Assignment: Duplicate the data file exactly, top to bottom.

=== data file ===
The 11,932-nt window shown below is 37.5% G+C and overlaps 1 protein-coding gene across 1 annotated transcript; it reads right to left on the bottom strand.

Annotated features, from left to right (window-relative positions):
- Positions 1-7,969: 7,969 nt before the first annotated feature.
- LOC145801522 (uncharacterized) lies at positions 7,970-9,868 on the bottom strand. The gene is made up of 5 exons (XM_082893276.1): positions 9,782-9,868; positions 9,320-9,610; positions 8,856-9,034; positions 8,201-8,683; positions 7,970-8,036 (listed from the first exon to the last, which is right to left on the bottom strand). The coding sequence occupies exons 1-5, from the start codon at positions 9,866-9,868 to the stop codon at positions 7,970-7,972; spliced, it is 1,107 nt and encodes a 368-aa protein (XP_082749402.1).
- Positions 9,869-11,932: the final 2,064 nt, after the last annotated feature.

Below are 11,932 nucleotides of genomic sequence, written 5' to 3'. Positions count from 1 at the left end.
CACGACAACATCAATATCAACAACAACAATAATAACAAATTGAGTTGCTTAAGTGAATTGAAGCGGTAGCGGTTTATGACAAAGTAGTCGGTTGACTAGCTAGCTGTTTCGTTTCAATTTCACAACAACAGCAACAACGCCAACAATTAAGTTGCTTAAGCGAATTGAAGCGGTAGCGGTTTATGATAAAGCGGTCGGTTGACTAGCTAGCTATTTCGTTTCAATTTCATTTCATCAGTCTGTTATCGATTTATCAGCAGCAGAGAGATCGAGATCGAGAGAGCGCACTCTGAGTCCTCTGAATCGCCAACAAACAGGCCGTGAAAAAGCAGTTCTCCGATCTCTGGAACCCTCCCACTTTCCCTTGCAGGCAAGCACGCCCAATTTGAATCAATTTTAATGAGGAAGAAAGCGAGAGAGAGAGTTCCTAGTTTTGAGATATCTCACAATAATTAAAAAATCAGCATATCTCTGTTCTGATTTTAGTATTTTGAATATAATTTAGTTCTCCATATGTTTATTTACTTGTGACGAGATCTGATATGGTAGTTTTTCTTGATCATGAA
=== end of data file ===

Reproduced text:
The 11,932-nt window shown below is 37.5% G+C and overlaps 1 protein-coding gene across 1 annotated transcript; it reads right to left on the bottom strand.

Annotated features, from left to right (window-relative positions):
- Positions 1-7,969: 7,969 nt before the first annotated feature.
- LOC145801522 (uncharacterized) lies at positions 7,970-9,868 on the bottom strand. The gene is made up of 5 exons (XM_082893276.1): positions 9,782-9,868; positions 9,320-9,610; positions 8,856-9,034; positions 8,201-8,683; positions 7,970-8,036 (listed from the first exon to the last, which is right to left on the bottom strand). The coding sequence occupies exons 1-5, from the start codon at positions 9,866-9,868 to the stop codon at positions 7,970-7,972; spliced, it is 1,107 nt and encodes a 368-aa protein (XP_082749402.1).
- Positions 9,869-11,932: the final 2,064 nt, after the last annotated feature.

Below are 11,932 nucleotides of genomic sequence, written 5' to 3'. Positions count from 1 at the left end.
CACGACAACATCAATATCAACAACAACAATAATAACAAATTGAGTTGCTTAAGTGAATTGAAGCGGTAGCGGTTTATGACAAAGTAGTCGGTTGACTAGCTAGCTGTTTCGTTTCAATTTCACAACAACAGCAACAACGCCAACAATTAAGTTGCTTAAGCGAATTGAAGCGGTAGCGGTTTATGATAAAGCGGTCGGTTGACTAGCTAGCTATTTCGTTTCAATTTCATTTCATCAGTCTGTTATCGATTTATCAGCAGCAGAGAGATCGAGATCGAGAGAGCGCACTCTGAGTCCTCTGAATCGCCAACAAACAGGCCGTGAAAAAGCAGTTCTCCGATCTCTGGAACCCTCCCACTTTCCCTTGCAGGCAAGCACGCCCAATTTGAATCAATTTTAATGAGGAAGAAAGCGAGAGAGAGAGTTCCTAGTTTTGAGATATCTCACAATAATTAAAAAATCAGCATATCTCTGTTCTGATTTTAGTATTTTGAATATAATTTAGTTCTCCATATGTTTATTTACTTGTGACGAGATCTGATATGGTAGTTTTTCTTGATCATGAA